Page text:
Peacekeeping circles can reform punitive system, Pranis says



In her search to address the problems currently facing the United States’ justice system, Kay Pranis found answers in a tradition dating back thousands of years.

Peacekeeping circles, in which participants sit in a circle and pass around a talking piece, have their origins in the native peoples of North America. Whoever holds the piece has permission to speak, so all voices are heard.

Today, Pranis uses the millenia-old model to bring together the offender, victims, community members, and even judges and police officers into a conversation.

“Out of respectful dialogue … ordinary people have the wisdom to resolve their own issues,” she said.

Pranis, a longtime advocate of the restorative justice movement and peacemaking circles, will speak at today’s Interfaith Lecture at 2 p.m. in the Hall of Philosophy.

In her role as an independent trainer and facilitator, Pranis guides the peacemaking circle so that all participants are supported and striving toward their best selves.

“None of us is just the worst thing we ever did in our lives,” she said.

Pranis believes that such circles can be incorporated at different stages of the legal process and used for varying degrees of criminal behavior, whether it be a diversion program for lower-level crimes before a case has reached a courtroom or meetings in prisons between victims and offenders of serious crimes. She firmly believes that more development is needed in the process of reintegrating offenders back into society; a circle of the offender’s community could help develop a plan for success.

Such assistance from community members is often a shock to the offender, who isn’t used to the offer for help, Pranis said.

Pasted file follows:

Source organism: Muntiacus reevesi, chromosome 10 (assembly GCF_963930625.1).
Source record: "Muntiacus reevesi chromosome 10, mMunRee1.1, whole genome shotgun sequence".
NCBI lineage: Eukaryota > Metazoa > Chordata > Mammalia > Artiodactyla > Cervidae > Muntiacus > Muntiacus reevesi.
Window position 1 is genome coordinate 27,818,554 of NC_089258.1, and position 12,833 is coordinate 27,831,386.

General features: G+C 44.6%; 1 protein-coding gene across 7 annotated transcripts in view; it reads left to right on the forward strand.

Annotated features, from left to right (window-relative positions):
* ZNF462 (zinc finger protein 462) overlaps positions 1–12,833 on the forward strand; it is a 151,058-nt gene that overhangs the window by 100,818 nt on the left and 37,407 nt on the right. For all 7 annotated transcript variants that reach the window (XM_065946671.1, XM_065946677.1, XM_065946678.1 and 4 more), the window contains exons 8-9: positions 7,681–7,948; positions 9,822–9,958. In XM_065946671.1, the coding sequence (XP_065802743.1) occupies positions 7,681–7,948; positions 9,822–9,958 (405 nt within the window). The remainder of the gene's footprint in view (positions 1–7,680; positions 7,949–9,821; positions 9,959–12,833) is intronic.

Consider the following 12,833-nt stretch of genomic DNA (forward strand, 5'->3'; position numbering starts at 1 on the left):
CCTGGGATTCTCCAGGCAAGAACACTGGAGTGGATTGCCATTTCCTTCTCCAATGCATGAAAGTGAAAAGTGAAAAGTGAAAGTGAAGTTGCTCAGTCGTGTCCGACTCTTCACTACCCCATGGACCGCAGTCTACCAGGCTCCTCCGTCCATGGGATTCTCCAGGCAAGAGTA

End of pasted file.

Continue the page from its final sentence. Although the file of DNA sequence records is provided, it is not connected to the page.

“They’re often blown away that people [who] could be home sitting on their couch watching TV are there to help them,” she said.

Circles often meet once every two weeks for anywhere from a few months up to two years, depending on the seriousness of the issues to be addressed. The group discusses how to repair the damage and avoid a repeat of the criminal activity. Pranis said that it often takes time for offenders to trust the circle to be effective. Most are used to a punitive system that makes them feel so powerless that they lack the awareness of the harm they’ve caused.

“The system only looks at the individuals in terms of the harm they caused, and not in terms of who they might be as a whole human being,” Pranis said.

But when they’re treated with respect, offenders have more courage to acknowledge the impact of their crimes, knowing they’ll be treated respectfully, no matter what.

Many offenders may have already lost hope. But Pranis believes peacemaking circles can change that.

“If we change the way we respond to harm,” she said, “we can use those events … to make our community stronger. And that that’s a very hopeful idea.”